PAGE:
Explore hundreds of samples in a live sandbox for playing around with the code A helpful guide focused on key topics about developing with the API Searchable API reference . ArcGIS API for JavaScript dev labs , which are step by step tutorials for learning how to develop with the API, for example: Find places Display point, line, and polygon graphics Display and track your location Get a route and directions Search for an address Style a vector basemap
Migrating from Google Maps JavaScript API to ArcGIS API for JavaScript
AboutJulie Powell

Julie Powell is a Technical Product Manager, with her primary focus on the ArcGIS API for JavaScript. She interfaces with a wide user community to maintain awareness and insight into GIS community needs, meanwhile contributing feedback to development teams in order to help ensure users can be successful in building state of the art, purposeful solutions using ArcGIS software. Julie presents GIS technology trends and innovative solutions at the Esri Developer Summit, Esri International User Conference, Esri Latin American User Conference, and other regional conferences. Julie brings seventeen years of experience working with global leaders such as Hewlett-Packard and Esri, delivering a variety of software solutions for both the enterprise and consumer markets. Julie has worked on a wide range of projects and consulting endeavors, including serving as technical lead for web mapping solutions for strategic customers.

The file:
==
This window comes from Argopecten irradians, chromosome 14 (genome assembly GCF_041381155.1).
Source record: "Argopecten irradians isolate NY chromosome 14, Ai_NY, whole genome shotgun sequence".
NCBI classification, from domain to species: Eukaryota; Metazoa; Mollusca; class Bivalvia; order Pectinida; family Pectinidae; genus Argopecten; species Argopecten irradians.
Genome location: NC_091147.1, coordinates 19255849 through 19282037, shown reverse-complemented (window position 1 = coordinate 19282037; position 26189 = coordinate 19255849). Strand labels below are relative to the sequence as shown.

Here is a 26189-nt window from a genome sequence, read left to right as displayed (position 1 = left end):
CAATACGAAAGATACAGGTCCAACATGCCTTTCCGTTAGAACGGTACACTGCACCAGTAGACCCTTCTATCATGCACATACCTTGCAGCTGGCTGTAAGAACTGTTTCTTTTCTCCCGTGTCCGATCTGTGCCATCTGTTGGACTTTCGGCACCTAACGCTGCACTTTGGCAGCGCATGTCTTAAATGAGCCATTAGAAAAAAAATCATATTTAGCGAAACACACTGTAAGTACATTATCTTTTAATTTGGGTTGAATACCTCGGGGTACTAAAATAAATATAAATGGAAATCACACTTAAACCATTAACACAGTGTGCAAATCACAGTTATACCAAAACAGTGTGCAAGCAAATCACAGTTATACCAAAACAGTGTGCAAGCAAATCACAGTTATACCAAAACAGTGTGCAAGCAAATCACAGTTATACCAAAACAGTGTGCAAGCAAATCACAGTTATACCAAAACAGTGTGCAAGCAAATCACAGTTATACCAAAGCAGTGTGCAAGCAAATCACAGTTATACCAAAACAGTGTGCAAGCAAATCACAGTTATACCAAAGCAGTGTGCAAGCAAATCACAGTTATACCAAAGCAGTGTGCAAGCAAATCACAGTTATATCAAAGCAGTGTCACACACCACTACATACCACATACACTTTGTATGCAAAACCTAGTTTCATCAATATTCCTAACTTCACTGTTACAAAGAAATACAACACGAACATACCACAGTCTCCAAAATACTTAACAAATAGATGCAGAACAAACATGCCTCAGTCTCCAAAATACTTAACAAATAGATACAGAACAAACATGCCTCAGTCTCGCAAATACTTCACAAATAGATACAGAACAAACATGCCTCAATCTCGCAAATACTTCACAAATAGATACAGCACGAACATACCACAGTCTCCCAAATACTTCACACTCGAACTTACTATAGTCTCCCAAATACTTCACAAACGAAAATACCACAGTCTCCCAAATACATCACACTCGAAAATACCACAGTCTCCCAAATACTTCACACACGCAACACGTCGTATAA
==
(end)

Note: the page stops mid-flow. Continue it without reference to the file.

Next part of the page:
Migrating from Google Maps JavaScript API to ArcGIS API for JavaScript
AboutAndy Gup

I spend a ton of time outdoors and when not on a mountain somewhere I'm a Technical Product Manager for the ArcGIS API for JavaScript. I also work on 3rd party frameworks and mobile.

本文前端(javascript)相关术语:javascript是什么意思 javascript下载 javascript权威指南 javascript基础教程 javascript 正则表达式 javascript设计模式 javascript高级程序设计 精通javascript javascript教程

tags: map,API,ArcGIS,gt,lt,new,marker
分页:12
转载请注明
本文标题:Migrating from Google Maps JavaScript API to ArcGIS API for JavaScript
本站链接:https://www.codesec.net/view/586430.html


1.凡CodeSecTeam转载的文章,均出自其它媒体或其他官网介绍,目的在于传递更多的信息,并不代表本站赞同其观点和其真实性负责;
2.转载的文章仅代表原创作者观点,与本站无关。其原创性以及文中陈述文字和内容未经本站证实,本站对该文以及其中全部或者部分内容、文字的真实性、完整性、及时性,不作出任何保证或承若;
3.如本站转载稿涉及版权等问题,请作者及时联系本站,我们会及时处理。
登录后可拥有收藏文章、关注作者等权限...
技术大类 技术大类 | 前端(javascript) | 评论(0) | 阅读(86)